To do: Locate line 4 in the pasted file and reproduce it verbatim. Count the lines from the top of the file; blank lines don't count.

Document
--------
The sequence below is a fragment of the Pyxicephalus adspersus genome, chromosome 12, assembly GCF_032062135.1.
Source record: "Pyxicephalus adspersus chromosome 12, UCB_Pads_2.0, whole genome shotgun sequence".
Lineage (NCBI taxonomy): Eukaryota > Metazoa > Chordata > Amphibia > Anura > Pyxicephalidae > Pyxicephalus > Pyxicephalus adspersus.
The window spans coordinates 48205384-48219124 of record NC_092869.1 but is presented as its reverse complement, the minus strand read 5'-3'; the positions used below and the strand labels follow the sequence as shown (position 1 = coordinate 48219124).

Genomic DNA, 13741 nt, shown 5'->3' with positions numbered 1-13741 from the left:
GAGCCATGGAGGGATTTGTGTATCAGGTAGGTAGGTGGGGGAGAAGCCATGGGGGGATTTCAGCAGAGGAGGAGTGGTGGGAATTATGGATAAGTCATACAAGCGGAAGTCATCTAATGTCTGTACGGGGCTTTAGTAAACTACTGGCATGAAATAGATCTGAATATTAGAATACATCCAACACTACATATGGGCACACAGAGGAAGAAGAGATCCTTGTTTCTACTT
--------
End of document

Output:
The window spans coordinates 48205384-48219124 of record NC_092869.1 but is presented as its reverse complement, the minus strand read 5'-3'; the positions used below and the strand labels follow the sequence as shown (position 1 = coordinate 48219124).